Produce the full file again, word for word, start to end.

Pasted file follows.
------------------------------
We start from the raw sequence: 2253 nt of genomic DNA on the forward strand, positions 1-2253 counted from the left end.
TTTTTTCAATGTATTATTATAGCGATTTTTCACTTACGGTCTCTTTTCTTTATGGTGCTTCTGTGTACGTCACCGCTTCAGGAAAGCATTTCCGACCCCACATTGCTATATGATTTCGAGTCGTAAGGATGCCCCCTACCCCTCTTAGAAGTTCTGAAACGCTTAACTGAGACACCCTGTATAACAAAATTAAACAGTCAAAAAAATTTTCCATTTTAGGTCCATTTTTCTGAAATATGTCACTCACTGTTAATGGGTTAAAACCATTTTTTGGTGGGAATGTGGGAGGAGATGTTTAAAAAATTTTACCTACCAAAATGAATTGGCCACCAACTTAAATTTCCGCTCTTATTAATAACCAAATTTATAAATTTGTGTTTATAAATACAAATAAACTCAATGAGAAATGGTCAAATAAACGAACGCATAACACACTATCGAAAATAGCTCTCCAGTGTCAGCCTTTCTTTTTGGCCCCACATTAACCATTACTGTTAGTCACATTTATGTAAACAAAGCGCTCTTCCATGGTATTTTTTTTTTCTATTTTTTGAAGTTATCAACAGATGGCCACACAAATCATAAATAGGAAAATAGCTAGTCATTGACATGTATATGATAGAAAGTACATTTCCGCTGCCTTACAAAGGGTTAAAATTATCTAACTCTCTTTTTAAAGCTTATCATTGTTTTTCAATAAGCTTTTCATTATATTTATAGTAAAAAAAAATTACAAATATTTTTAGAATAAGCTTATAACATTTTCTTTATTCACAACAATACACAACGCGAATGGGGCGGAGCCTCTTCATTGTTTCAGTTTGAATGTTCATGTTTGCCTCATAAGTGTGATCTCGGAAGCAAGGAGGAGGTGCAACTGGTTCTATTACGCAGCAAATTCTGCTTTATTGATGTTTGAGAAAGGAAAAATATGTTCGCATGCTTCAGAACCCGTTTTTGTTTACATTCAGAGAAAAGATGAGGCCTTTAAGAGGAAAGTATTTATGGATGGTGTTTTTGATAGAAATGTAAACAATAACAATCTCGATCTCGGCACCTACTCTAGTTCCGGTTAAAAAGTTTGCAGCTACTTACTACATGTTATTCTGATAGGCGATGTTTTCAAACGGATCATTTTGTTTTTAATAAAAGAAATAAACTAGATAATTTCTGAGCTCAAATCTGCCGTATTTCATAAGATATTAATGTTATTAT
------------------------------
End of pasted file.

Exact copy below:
We start from the raw sequence: 2253 nt of genomic DNA on the forward strand, positions 1-2253 counted from the left end.
TTTTTTCAATGTATTATTATAGCGATTTTTCACTTACGGTCTCTTTTCTTTATGGTGCTTCTGTGTACGTCACCGCTTCAGGAAAGCATTTCCGACCCCACATTGCTATATGATTTCGAGTCGTAAGGATGCCCCCTACCCCTCTTAGAAGTTCTGAAACGCTTAACTGAGACACCCTGTATAACAAAATTAAACAGTCAAAAAAATTTTCCATTTTAGGTCCATTTTTCTGAAATATGTCACTCACTGTTAATGGGTTAAAACCATTTTTTGGTGGGAATGTGGGAGGAGATGTTTAAAAAATTTTACCTACCAAAATGAATTGGCCACCAACTTAAATTTCCGCTCTTATTAATAACCAAATTTATAAATTTGTGTTTATAAATACAAATAAACTCAATGAGAAATGGTCAAATAAACGAACGCATAACACACTATCGAAAATAGCTCTCCAGTGTCAGCCTTTCTTTTTGGCCCCACATTAACCATTACTGTTAGTCACATTTATGTAAACAAAGCGCTCTTCCATGGTATTTTTTTTTTCTATTTTTTGAAGTTATCAACAGATGGCCACACAAATCATAAATAGGAAAATAGCTAGTCATTGACATGTATATGATAGAAAGTACATTTCCGCTGCCTTACAAAGGGTTAAAATTATCTAACTCTCTTTTTAAAGCTTATCATTGTTTTTCAATAAGCTTTTCATTATATTTATAGTAAAAAAAAATTACAAATATTTTTAGAATAAGCTTATAACATTTTCTTTATTCACAACAATACACAACGCGAATGGGGCGGAGCCTCTTCATTGTTTCAGTTTGAATGTTCATGTTTGCCTCATAAGTGTGATCTCGGAAGCAAGGAGGAGGTGCAACTGGTTCTATTACGCAGCAAATTCTGCTTTATTGATGTTTGAGAAAGGAAAAATATGTTCGCATGCTTCAGAACCCGTTTTTGTTTACATTCAGAGAAAAGATGAGGCCTTTAAGAGGAAAGTATTTATGGATGGTGTTTTTGATAGAAATGTAAACAATAACAATCTCGATCTCGGCACCTACTCTAGTTCCGGTTAAAAAGTTTGCAGCTACTTACTACATGTTATTCTGATAGGCGATGTTTTCAAACGGATCATTTTGTTTTTAATAAAAGAAATAAACTAGATAATTTCTGAGCTCAAATCTGCCGTATTTCATAAGATATTAATGTTATTAT